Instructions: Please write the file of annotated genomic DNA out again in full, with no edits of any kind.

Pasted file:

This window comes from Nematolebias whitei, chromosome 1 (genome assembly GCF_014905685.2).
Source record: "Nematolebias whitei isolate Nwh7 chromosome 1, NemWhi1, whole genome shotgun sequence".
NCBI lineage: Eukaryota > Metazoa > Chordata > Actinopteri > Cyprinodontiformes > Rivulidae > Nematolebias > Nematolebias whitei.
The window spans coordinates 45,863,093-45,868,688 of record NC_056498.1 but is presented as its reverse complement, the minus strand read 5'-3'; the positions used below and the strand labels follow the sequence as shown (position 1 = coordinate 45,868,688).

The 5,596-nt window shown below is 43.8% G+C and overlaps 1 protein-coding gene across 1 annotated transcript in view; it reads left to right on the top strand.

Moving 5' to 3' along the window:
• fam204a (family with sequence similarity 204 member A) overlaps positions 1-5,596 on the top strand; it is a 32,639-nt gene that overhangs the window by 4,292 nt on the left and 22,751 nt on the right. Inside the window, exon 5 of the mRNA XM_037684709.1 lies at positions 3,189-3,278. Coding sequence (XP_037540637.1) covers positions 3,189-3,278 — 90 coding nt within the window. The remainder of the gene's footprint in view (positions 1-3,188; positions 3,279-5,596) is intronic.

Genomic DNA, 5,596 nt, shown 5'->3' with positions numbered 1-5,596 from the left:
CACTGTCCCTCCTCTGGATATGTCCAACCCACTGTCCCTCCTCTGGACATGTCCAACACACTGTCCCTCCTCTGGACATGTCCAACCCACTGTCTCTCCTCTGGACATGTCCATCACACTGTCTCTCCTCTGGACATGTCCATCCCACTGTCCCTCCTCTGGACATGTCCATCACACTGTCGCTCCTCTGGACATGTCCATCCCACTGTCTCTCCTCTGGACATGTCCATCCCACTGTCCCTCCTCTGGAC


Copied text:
This window comes from Nematolebias whitei, chromosome 1 (genome assembly GCF_014905685.2).
Source record: "Nematolebias whitei isolate Nwh7 chromosome 1, NemWhi1, whole genome shotgun sequence".
NCBI lineage: Eukaryota > Metazoa > Chordata > Actinopteri > Cyprinodontiformes > Rivulidae > Nematolebias > Nematolebias whitei.
The window spans coordinates 45,863,093-45,868,688 of record NC_056498.1 but is presented as its reverse complement, the minus strand read 5'-3'; the positions used below and the strand labels follow the sequence as shown (position 1 = coordinate 45,868,688).

The 5,596-nt window shown below is 43.8% G+C and overlaps 1 protein-coding gene across 1 annotated transcript in view; it reads left to right on the top strand.

Moving 5' to 3' along the window:
• fam204a (family with sequence similarity 204 member A) overlaps positions 1-5,596 on the top strand; it is a 32,639-nt gene that overhangs the window by 4,292 nt on the left and 22,751 nt on the right. Inside the window, exon 5 of the mRNA XM_037684709.1 lies at positions 3,189-3,278. Coding sequence (XP_037540637.1) covers positions 3,189-3,278 — 90 coding nt within the window. The remainder of the gene's footprint in view (positions 1-3,188; positions 3,279-5,596) is intronic.

Genomic DNA, 5,596 nt, shown 5'->3' with positions numbered 1-5,596 from the left:
CACTGTCCCTCCTCTGGATATGTCCAACCCACTGTCCCTCCTCTGGACATGTCCAACACACTGTCCCTCCTCTGGACATGTCCAACCCACTGTCTCTCCTCTGGACATGTCCATCACACTGTCTCTCCTCTGGACATGTCCATCCCACTGTCCCTCCTCTGGACATGTCCATCACACTGTCGCTCCTCTGGACATGTCCATCCCACTGTCTCTCCTCTGGACATGTCCATCCCACTGTCCCTCCTCTGGAC